Work and Leisure

  • Hayden Ramsay


In his ‘In Praise of Idleness’ Bertrand Russell lists some of the projected benefits of his plan for all of us to have more leisure: artists and scientists will be able to pursue real research without irrelevant considerations of utility; professional people will be able to develop and use their skills fully and not just so as to make money; there will be greater joy of life throughout the various parts of society; there will be more freedom from nervousness and weariness, growth in public spiritedness, more kindness, less chance of war, and so on.1 Russell suggests that the modern work/leisure balance is inappropriate. Our active energies are so taken up by work that when we do play, our leisure is generally spent passively spectating others’ skills, not enjoying our own activities.2 Our leisure now is rare and low-grade: playful at best, hardly ever thoughtful.


Common Good Human Capacity Consumerist Society Work Emotion Basic Capacity 
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  1. 3.
    Russell In Praise of Idleness, p. 18. For recent discussion see Paul Western ‘More Praise for Idleness’, Philosophy Now 29, Oct/Nov, 2000, pp. 26–8.Google Scholar
  2. 8.
    I owe this point to Onora O’Neill. See for example, Onora O’Neill The Bounds of Justice (Cambridge: CUP, 2000), Faces of Hunger (Cambridge: Cambridge University Press, 1986), and A Question of Trust (Cambridge: Cambridge University Press, 2002).CrossRefGoogle Scholar
  3. 9.
    For example, Yves Simon Work, Society, and Culture (New York: Fordham University Press, 1971) argues for the high place of manual work in upholding ideals of honesty and perfection for intellectual workers.Google Scholar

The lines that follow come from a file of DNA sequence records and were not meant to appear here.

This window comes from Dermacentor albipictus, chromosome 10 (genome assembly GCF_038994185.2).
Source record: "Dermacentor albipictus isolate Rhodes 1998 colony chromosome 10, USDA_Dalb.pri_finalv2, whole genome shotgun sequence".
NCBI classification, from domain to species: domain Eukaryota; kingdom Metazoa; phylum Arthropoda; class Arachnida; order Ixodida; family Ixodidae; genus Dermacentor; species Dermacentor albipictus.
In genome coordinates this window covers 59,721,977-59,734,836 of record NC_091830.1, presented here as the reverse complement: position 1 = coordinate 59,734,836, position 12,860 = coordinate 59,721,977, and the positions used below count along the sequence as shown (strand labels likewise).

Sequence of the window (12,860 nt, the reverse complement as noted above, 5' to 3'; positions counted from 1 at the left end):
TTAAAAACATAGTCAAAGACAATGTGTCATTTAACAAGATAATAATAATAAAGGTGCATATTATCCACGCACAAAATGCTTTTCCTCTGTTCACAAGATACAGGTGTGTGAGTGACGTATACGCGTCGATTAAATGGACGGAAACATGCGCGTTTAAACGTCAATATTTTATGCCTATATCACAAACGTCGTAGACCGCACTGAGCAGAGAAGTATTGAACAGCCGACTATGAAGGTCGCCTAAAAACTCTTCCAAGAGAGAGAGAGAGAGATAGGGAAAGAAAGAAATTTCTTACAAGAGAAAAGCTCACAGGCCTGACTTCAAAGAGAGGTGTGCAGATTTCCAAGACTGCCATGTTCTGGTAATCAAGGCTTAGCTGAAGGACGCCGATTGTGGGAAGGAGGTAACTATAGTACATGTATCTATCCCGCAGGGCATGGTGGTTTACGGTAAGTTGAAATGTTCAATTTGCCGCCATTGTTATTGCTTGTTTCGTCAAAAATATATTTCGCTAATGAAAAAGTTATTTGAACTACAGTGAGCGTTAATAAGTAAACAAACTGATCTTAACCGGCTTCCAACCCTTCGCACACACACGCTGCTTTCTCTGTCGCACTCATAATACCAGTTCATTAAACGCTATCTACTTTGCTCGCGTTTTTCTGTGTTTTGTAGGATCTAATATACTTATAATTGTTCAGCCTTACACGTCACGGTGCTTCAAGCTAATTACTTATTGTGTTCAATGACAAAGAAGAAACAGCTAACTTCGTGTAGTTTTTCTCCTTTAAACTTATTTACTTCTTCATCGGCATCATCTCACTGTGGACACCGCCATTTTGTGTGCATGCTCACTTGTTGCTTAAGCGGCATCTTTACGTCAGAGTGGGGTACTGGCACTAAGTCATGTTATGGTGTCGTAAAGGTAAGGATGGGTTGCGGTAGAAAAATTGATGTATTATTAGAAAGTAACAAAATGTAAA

4. 10.
    Sarah Marinos Qantas, the Australian Way, June 2004, pp. 65–7 discusses the research of Ad Vingerhoets of Tilburg University whofirst diagnosed leisure sickness after study of 1900 Dutch sufferers. Leisure sickness affects 3–4% of the Dutch population. These are people ill at the weekend or start of a holiday because they see their work as a vital part of their identity, and therefore regard leisure with guilt feelings. On this sort of view, presumably the weekend is like a cold, holidays like serious illness, and redundancy or retirement like death.Google Scholar
  5. 11.
    It cannot be denied that leisure and work are unequal partners. For leisure is more ‘basic’ than work: it is the normal means to exercising a basic human capacity, while work is the normal means to the products utilised in exercise of basic human capacities. Thus, as Roger Scruton puts it in his Preface to Josef Pieper Leisure: the basis of culture (South Bend IN: St Augustine’s Press, 1998): ‘work may be creative. But only when informed by leisure’, xii. The creativity of leisure is naturally prior to that of work.Google Scholar
  6. 13.
    George Eliot Adam Bede (London: Dent, 1960), p. 497.Google Scholar
  7. 14.
    Niall Ferguson The Weekly Telegraph No. 681, 2004, p. 24. Ferguson explores and contrasts Americans’ long working hours and high level of religious practice, with Europeans much shorter working hours and longer holidays, and their commitment to atheism.Google Scholar

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© Hayden Ramsay 2005

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  • Hayden Ramsay

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